“I never contemplated the Me2/orchestras being this vehicle for social change. And Ronald had this wild idea, and now we see it changing people, taking them from this place of darkness into a place of strength and confidence.”
Caroline Whiddon, Cofounder and Executive Director of Me2/Orchestras
When he was ten years old, Ronald Braunstein’s father took him to see the Pittsburg Symphony Orchestra play Beethoven’s Ninth. Right then and there the young boy decided that conducting orchestras was for him. He did just that, became a well-lauded symphony conductor.
Braunstein attended and graduated from Julliard as a conductor. Amongst many other accomplishments, he won First Prize at the Sixth International Herbert Von Karajan Conducting Competition in Berlin—the most prestigious and competitive conducting competition in the world. He was the first American to receive this honor.
Braunstein’s conducting career was sidelined when his bipolar disease became evident at 30 years of age.
Braunstein met his now wife Caroline Whiddon when he was applying for a job. At the time Whiddon was executive director of an orchestra, and was seeking a new conductor. She hired our hero, who was still being sabotaged by his illness. He lost this job, but Whiddon maintained a friendship with Braunstein—that is, she fell in love with the fallen conductor, they married, and have a beautiful and fruitful relationship.
Braunstein and Whiddon decided to do something about people suffering from mental illness. The idea is simple: Create an orchestra that contains a large portion of suffering victims of mental illness. The film does not reveal the precise origin of the idea of starting an orchestra of and for musicians with mental disorders, but one factor pointing to this emergence was Whiddon’s own suffering with mental illness symptoms. In any case, the two started the Me2/Orchestras. Note the plural. The idea and its execution has been so successful that there are Me2/orchestras popping up in the United States and elsewhere.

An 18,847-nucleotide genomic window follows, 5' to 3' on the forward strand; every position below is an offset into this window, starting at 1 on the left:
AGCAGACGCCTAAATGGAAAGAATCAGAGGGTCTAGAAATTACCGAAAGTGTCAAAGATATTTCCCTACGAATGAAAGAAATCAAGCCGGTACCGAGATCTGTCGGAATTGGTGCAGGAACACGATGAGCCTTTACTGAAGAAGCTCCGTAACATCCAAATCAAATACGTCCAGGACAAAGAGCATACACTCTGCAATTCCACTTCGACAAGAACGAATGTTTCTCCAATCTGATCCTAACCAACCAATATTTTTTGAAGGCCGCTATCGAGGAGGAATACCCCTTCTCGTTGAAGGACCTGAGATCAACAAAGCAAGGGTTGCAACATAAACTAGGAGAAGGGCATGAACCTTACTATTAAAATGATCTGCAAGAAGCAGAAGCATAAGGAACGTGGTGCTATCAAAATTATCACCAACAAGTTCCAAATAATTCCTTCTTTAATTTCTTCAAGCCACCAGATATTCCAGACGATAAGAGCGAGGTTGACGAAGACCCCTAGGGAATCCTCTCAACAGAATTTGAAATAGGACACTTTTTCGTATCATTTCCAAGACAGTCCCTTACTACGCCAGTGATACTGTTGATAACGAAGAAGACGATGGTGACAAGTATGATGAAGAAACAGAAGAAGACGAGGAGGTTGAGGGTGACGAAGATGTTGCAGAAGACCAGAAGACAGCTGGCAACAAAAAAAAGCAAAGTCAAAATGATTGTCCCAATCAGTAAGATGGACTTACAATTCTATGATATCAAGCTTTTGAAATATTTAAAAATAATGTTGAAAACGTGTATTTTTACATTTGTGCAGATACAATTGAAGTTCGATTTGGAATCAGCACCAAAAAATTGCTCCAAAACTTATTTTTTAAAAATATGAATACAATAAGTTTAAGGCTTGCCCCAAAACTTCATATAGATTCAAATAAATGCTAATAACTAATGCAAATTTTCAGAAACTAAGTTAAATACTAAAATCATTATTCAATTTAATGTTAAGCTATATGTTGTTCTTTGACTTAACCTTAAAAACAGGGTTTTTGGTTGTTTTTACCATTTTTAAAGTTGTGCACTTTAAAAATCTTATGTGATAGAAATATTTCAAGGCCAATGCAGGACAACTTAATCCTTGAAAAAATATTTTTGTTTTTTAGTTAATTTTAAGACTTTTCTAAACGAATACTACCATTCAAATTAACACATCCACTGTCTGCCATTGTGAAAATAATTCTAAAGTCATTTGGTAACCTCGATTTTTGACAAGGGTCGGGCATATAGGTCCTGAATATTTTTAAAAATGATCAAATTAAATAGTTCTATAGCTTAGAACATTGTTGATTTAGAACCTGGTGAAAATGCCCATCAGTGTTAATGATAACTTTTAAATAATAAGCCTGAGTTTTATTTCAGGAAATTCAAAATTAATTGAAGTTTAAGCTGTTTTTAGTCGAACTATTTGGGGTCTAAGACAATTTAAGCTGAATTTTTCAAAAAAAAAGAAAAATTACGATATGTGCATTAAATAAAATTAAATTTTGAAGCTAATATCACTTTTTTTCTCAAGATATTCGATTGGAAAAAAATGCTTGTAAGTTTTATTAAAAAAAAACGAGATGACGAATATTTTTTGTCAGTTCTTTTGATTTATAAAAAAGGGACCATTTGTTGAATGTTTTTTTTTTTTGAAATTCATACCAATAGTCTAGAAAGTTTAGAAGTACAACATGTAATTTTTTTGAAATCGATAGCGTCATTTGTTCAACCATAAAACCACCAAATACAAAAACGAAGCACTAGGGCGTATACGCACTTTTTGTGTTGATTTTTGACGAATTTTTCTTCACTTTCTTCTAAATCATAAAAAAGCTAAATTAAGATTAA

In Orchestrating Change filmmakers Margie Friedman and Barbara Multer-Wellin let the loving couple and many of their musicians tell their stories of lost and found, of finding healing in playing orchestral music with their peers. Most documentary films have a music score. This film, of course, has its own built-in score of classical pieces.
Distributed by Bullfrog Films, Orchestrating Change is as inspiring and endearing as a film can be. In addition to seeing the film, I encourage readers to check out the film’s Website as well as its Discussion Guide.